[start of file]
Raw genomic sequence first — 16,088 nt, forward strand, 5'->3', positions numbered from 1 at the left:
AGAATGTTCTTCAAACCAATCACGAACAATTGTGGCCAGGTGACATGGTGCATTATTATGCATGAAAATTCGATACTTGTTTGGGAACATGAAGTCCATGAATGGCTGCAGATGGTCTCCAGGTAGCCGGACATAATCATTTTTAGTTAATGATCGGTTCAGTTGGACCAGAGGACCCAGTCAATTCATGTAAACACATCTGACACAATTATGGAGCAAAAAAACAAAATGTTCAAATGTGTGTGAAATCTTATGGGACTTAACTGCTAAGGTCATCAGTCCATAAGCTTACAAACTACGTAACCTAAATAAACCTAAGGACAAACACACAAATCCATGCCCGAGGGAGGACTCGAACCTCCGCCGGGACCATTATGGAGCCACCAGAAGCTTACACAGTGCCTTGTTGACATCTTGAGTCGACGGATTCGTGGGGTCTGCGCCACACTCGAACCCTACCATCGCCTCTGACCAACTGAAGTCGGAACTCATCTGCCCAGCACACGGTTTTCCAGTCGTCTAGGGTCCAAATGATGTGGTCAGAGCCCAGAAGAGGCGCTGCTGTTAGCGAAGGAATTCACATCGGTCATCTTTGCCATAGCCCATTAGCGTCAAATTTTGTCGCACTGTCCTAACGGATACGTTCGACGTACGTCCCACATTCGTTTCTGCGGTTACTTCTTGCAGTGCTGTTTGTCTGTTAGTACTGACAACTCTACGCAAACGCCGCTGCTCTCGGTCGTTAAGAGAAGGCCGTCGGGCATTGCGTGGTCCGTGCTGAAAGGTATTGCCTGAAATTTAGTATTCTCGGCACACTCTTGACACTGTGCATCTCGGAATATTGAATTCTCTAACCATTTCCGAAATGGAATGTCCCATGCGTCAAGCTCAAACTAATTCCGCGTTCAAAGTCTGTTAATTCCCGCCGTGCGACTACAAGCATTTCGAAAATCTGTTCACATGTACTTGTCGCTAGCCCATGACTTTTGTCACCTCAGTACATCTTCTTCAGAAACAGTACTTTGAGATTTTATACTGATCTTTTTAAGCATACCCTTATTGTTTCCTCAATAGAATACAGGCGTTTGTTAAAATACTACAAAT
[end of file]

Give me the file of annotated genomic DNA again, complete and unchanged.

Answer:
Raw genomic sequence first — 16,088 nt, forward strand, 5'->3', positions numbered from 1 at the left:
AGAATGTTCTTCAAACCAATCACGAACAATTGTGGCCAGGTGACATGGTGCATTATTATGCATGAAAATTCGATACTTGTTTGGGAACATGAAGTCCATGAATGGCTGCAGATGGTCTCCAGGTAGCCGGACATAATCATTTTTAGTTAATGATCGGTTCAGTTGGACCAGAGGACCCAGTCAATTCATGTAAACACATCTGACACAATTATGGAGCAAAAAAACAAAATGTTCAAATGTGTGTGAAATCTTATGGGACTTAACTGCTAAGGTCATCAGTCCATAAGCTTACAAACTACGTAACCTAAATAAACCTAAGGACAAACACACAAATCCATGCCCGAGGGAGGACTCGAACCTCCGCCGGGACCATTATGGAGCCACCAGAAGCTTACACAGTGCCTTGTTGACATCTTGAGTCGACGGATTCGTGGGGTCTGCGCCACACTCGAACCCTACCATCGCCTCTGACCAACTGAAGTCGGAACTCATCTGCCCAGCACACGGTTTTCCAGTCGTCTAGGGTCCAAATGATGTGGTCAGAGCCCAGAAGAGGCGCTGCTGTTAGCGAAGGAATTCACATCGGTCATCTTTGCCATAGCCCATTAGCGTCAAATTTTGTCGCACTGTCCTAACGGATACGTTCGACGTACGTCCCACATTCGTTTCTGCGGTTACTTCTTGCAGTGCTGTTTGTCTGTTAGTACTGACAACTCTACGCAAACGCCGCTGCTCTCGGTCGTTAAGAGAAGGCCGTCGGGCATTGCGTGGTCCGTGCTGAAAGGTATTGCCTGAAATTTAGTATTCTCGGCACACTCTTGACACTGTGCATCTCGGAATATTGAATTCTCTAACCATTTCCGAAATGGAATGTCCCATGCGTCAAGCTCAAACTAATTCCGCGTTCAAAGTCTGTTAATTCCCGCCGTGCGACTACAAGCATTTCGAAAATCTGTTCACATGTACTTGTCGCTAGCCCATGACTTTTGTCACCTCAGTACATCTTCTTCAGAAACAGTACTTTGAGATTTTATACTGATCTTTTTAAGCATACCCTTATTGTTTCCTCAATAGAATACAGGCGTTTGTTAAAATACTACAAAT